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Frequently Asked Questions About Immunization

Do you have questions about immunization in Halton Region? Learn about immunization, specific vaccines, how they involve infants and school attendance.

General information

Canada has very strict guidelines for making vaccines, which include many safety tests carried out by Health Canada.

Certain materials - such as formaldehyde and aluminum - are used to kill bacteria and make vaccines as effective and safe as possible. The levels used in vaccines are lower than what a child would be exposed to on a day-to-day basis.

No, because children who are not immunized are at risk of becoming infected with diseases before their body is able to fight them.

Immunization (which is made up of parts of weak or dead viruses or bacteria) works by triggering the body’s immune system to make the proper immunity (memory) cells. Therefore, when germs enter the body at a later time, the memory cells kill the germs before they can infect the body. Vaccines are far safer than getting the disease.

These diseases no longer exist in Canada because our immunization programs have protected many Canadians from certain diseases, making it very hard for them to spread. This builds a circle of protection around a whole community, and protects those who cannot be immunized (e.g., for medical reasons).

Specific vaccines

There is no difference in the rate of autism between immunized and unimmunized children. Evidence-based reviews and research studies involving millions of children have found no connection between immunization and autism.


No, multiple immunizations protect your baby against multiple diseases as early as possible. We all come into contact with millions of germs a day, so the immune system will easily handle exposure to antigens (made up of parts of weak or dead viruses or bacteria) in multiple immunizations.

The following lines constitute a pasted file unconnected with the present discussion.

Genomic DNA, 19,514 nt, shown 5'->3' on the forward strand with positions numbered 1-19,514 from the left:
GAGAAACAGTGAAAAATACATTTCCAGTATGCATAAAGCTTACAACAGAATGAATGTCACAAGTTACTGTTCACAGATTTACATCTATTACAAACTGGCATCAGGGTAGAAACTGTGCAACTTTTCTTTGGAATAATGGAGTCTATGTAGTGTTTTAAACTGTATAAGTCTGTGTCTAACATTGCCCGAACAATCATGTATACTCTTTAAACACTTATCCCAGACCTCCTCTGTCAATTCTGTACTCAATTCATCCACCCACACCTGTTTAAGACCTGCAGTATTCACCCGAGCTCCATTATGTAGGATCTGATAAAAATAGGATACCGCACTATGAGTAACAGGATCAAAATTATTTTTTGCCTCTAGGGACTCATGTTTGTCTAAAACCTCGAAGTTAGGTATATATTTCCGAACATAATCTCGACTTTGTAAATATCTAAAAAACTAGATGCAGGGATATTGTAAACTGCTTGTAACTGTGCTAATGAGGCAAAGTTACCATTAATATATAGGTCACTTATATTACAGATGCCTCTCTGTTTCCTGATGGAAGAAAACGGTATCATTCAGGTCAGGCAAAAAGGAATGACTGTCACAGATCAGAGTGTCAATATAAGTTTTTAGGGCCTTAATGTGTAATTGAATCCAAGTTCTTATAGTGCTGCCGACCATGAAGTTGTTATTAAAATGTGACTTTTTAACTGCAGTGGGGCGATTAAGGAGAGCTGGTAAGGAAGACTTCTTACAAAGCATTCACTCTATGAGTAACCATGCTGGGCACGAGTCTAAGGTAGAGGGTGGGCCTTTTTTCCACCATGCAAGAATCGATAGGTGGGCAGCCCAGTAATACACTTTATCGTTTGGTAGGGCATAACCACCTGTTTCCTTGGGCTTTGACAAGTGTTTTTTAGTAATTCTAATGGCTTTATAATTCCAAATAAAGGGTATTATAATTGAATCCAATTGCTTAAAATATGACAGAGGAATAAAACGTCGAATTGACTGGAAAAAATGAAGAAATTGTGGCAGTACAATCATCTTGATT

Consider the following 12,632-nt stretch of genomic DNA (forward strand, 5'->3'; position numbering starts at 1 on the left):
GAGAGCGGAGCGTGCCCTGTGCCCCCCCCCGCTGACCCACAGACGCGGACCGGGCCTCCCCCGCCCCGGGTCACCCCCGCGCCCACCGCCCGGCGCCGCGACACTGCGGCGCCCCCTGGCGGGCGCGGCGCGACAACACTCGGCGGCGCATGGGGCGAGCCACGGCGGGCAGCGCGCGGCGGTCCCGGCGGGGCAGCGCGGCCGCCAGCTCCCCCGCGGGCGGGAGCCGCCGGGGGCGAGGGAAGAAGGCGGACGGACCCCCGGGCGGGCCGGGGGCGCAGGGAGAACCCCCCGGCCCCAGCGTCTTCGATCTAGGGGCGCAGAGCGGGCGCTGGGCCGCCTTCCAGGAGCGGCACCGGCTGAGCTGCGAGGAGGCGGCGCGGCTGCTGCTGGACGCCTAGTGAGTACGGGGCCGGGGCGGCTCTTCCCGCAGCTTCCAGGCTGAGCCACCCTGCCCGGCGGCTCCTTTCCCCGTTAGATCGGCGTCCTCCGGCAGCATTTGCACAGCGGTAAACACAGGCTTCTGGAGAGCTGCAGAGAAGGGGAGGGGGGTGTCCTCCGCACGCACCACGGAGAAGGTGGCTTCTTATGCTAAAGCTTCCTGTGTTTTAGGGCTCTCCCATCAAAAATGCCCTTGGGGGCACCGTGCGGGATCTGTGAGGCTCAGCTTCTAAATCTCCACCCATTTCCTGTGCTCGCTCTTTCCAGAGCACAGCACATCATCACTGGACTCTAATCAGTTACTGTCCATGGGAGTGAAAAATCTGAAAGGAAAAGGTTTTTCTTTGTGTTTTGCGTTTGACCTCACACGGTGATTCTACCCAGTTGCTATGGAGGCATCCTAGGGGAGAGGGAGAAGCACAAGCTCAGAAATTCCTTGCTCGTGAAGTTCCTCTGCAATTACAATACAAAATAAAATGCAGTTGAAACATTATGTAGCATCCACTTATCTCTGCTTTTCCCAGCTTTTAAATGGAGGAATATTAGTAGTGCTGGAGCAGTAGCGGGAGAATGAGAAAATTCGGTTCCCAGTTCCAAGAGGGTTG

Breastfeeding gives babies a great start, but it will not protect them against all the specific diseases that immunization prevents.

Yes, your child’s immune system works so well that they can get all their shots, even if they are teething, have a fever, diarrhea or ear infection, or are taking antibiotics.

School attendance

Halton Region Public Health is continuing to work with the Ministry of Health on the enforcement of mandatory vaccines under the Immunization of School Pupil’s Act (ISPA) (external link).

All immunizations listed in the Publicly Funded Immunization Schedule are recommended.

However, specific immunizations are legally required for students attending school in Halton Region as per the ISPA.

Parents must provide proof that their children have the following immunizations to public health, in order for them to attend school:

  • Diphtheria
  • Rubella
  • Pertussis (whooping cough)
  • Tetanus
  • Varicella (chicken pox) – for those born in 2010 or later
  • Measles
  • Mumps
  • Polio
  • Meningococcal disease - (Men C-C) for ages 1-11 AND (Men C-ACYW) for ages 12 and older

For more information, download this Parent Handout developed by the Province of Ontario (external PDF), or contact Halton Region Public Health by emailing, or by calling 311.

A parent/guardian can temporarily or permanently exempt a child from receiving immunizations based on either of the following:

  • Medical reasons
  • Non-medical reasons (conscience or religious belief)

An exemption allows an unimmunized or under-immunized child to attend school. However, in the event of an infectious disease outbreak, the Medical Officer of Health has a responsibility to ensure that the child does not attend school until the outbreak is over.

Please visit the vaccine exemption web page for more information on this process.

The school collects and forwards immunization records to Halton Public Health only at the time of initial registration. After registration, parents are responsible for updating their child’s immunization records with the Health Department every time the child is vaccinated.

As your child gets older, there are additional immunizations and doses of vaccine required for them to be completely immunized for their age.

Check with your healthcare provider to make sure that your child has had all the vaccines needed to attend school. Don’t forget to report all immunizations to the Health Department. Your doctor’s office does not do this for you.